DevOps and AIOps are both popular operational terms of the last 10 years, as organizations try to adjust to rapidly changing roles of computers and the humans that run them. While AIOps and DevOps sound similar and are two popular tech buzzwords, they serve distinct purposes within the tech organizational ecosystem. Both are designed to optimize for the ultimate goal: providing the best user experience in the most efficient and effective way possible.
First, let’s start by looking at the difference between DevOps and AIOps. AIOps is a class of tools designed to help get better analysis out of monitoring tools. Observability tools are great for displaying data and slicing and dicing, but which data points matter? Which do you need to take action on? That’s where AIOps comes in. AIOps makes sense out of the data input, and tells you what you need to pay attention to. This facilitates quicker analysis and actionable insights for teams to execute ops.
Unlike AIOps, DevOps is not a class of tools. Rather, DevOps is an organizational concept that has become popular as the roles of developers and operations managers have evolved. DevOps extends the responsibility of the developer beyond just shipping the product. Since the developer wrote the code, they are the best equipped to fix encountered issues even after the product has gone to market. This, of course, shifts additional responsibilities onto the developer, and thus the entire developer organization.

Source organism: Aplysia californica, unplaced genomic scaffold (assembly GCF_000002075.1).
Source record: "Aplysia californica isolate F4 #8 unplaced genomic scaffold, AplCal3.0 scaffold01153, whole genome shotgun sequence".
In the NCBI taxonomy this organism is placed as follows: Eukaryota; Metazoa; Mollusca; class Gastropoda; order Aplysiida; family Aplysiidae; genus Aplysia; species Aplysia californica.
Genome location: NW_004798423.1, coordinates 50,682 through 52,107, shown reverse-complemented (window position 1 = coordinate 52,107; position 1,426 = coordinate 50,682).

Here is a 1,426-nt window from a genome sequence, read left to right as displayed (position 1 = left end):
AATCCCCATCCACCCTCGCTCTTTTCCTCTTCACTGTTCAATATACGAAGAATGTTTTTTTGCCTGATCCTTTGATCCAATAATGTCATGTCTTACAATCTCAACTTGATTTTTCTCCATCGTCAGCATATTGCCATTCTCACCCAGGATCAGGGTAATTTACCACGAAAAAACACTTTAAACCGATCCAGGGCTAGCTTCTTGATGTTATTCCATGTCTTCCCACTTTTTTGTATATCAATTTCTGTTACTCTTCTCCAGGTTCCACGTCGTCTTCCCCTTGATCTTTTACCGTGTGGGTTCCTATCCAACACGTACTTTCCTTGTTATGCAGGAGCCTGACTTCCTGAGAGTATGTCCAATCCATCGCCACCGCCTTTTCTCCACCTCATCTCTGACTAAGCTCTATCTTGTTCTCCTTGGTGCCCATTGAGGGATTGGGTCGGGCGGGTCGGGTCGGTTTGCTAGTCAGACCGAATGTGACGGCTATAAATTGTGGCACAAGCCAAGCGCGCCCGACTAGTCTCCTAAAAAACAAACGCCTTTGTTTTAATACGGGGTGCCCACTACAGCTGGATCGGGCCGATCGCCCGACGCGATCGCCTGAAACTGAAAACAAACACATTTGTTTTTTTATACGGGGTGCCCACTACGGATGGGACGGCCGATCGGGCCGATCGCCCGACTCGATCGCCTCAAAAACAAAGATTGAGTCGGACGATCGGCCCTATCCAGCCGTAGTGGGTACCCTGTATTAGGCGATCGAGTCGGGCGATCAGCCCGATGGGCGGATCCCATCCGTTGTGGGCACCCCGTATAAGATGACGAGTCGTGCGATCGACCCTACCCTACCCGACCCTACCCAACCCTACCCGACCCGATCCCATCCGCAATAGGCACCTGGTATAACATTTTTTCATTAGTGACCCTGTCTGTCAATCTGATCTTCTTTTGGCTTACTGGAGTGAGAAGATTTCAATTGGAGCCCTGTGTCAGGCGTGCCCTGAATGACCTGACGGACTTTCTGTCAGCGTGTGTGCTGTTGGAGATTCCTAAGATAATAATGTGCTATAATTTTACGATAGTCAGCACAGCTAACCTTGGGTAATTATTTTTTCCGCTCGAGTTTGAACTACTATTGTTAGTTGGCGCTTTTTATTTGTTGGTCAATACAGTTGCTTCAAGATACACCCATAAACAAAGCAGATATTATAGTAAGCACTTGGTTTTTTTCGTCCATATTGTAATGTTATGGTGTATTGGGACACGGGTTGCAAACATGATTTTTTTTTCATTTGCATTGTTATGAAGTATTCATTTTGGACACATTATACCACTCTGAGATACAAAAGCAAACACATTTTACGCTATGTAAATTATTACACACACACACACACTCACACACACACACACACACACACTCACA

So while these two terms are different, they work well together to deliver the best end product and user experience. AIOps enables developers to understand and detect problems because it automatically surfaces key issues. While traditional ITOps managers spend a significant amount of time combing through disparate information, AIOps automatically analyzes the data and detects anomalous patterns. This gives DevOps engineers time to focus on what they do best – creating and building. Read more about using AIOps to optimize for DevOps here.